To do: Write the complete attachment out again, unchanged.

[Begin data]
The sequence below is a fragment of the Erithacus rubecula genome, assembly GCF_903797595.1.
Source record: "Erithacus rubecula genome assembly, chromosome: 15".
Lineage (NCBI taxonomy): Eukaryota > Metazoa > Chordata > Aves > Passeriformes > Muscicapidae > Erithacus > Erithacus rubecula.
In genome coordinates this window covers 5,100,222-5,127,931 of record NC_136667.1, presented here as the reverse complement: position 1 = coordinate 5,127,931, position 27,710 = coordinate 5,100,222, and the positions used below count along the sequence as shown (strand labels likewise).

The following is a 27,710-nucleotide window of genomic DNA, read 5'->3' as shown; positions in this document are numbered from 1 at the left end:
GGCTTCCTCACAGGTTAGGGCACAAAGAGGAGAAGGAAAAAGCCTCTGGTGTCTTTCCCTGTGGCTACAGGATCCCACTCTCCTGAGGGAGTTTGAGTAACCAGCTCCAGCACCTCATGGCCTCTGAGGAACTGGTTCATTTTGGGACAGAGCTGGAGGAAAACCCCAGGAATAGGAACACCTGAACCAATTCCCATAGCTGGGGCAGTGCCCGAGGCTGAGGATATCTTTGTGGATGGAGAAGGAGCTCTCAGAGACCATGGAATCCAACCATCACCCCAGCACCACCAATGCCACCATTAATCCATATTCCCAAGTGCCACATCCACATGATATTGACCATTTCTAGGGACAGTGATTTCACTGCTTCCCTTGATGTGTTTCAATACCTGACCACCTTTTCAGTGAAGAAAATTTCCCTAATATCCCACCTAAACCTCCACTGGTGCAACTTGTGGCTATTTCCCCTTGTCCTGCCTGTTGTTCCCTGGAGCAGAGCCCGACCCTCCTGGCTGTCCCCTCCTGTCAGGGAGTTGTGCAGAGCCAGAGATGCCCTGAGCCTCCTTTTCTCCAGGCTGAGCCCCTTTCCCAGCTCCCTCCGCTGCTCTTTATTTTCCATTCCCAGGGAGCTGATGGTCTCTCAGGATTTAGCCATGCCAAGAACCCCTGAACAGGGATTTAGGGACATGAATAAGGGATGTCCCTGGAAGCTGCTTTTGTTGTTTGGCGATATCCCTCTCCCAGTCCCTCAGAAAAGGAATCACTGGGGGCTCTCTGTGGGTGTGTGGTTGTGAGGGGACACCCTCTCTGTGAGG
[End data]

The sequence below is a fragment of the Erithacus rubecula genome, assembly GCF_903797595.1.
Source record: "Erithacus rubecula genome assembly, chromosome: 15".
Lineage (NCBI taxonomy): Eukaryota > Metazoa > Chordata > Aves > Passeriformes > Muscicapidae > Erithacus > Erithacus rubecula.
In genome coordinates this window covers 5,100,222-5,127,931 of record NC_136667.1, presented here as the reverse complement: position 1 = coordinate 5,127,931, position 27,710 = coordinate 5,100,222, and the positions used below count along the sequence as shown (strand labels likewise).

The following is a 27,710-nucleotide window of genomic DNA, read 5'->3' as shown; positions in this document are numbered from 1 at the left end:
GGCTTCCTCACAGGTTAGGGCACAAAGAGGAGAAGGAAAAAGCCTCTGGTGTCTTTCCCTGTGGCTACAGGATCCCACTCTCCTGAGGGAGTTTGAGTAACCAGCTCCAGCACCTCATGGCCTCTGAGGAACTGGTTCATTTTGGGACAGAGCTGGAGGAAAACCCCAGGAATAGGAACACCTGAACCAATTCCCATAGCTGGGGCAGTGCCCGAGGCTGAGGATATCTTTGTGGATGGAGAAGGAGCTCTCAGAGACCATGGAATCCAACCATCACCCCAGCACCACCAATGCCACCATTAATCCATATTCCCAAGTGCCACATCCACATGATATTGACCATTTCTAGGGACAGTGATTTCACTGCTTCCCTTGATGTGTTTCAATACCTGACCACCTTTTCAGTGAAGAAAATTTCCCTAATATCCCACCTAAACCTCCACTGGTGCAACTTGTGGCTATTTCCCCTTGTCCTGCCTGTTGTTCCCTGGAGCAGAGCCCGACCCTCCTGGCTGTCCCCTCCTGTCAGGGAGTTGTGCAGAGCCAGAGATGCCCTGAGCCTCCTTTTCTCCAGGCTGAGCCCCTTTCCCAGCTCCCTCCGCTGCTCTTTATTTTCCATTCCCAGGGAGCTGATGGTCTCTCAGGATTTAGCCATGCCAAGAACCCCTGAACAGGGATTTAGGGACATGAATAAGGGATGTCCCTGGAAGCTGCTTTTGTTGTTTGGCGATATCCCTCTCCCAGTCCCTCAGAAAAGGAATCACTGGGGGCTCTCTGTGGGTGTGTGGTTGTGAGGGGACACCCTCTCTGTGAGG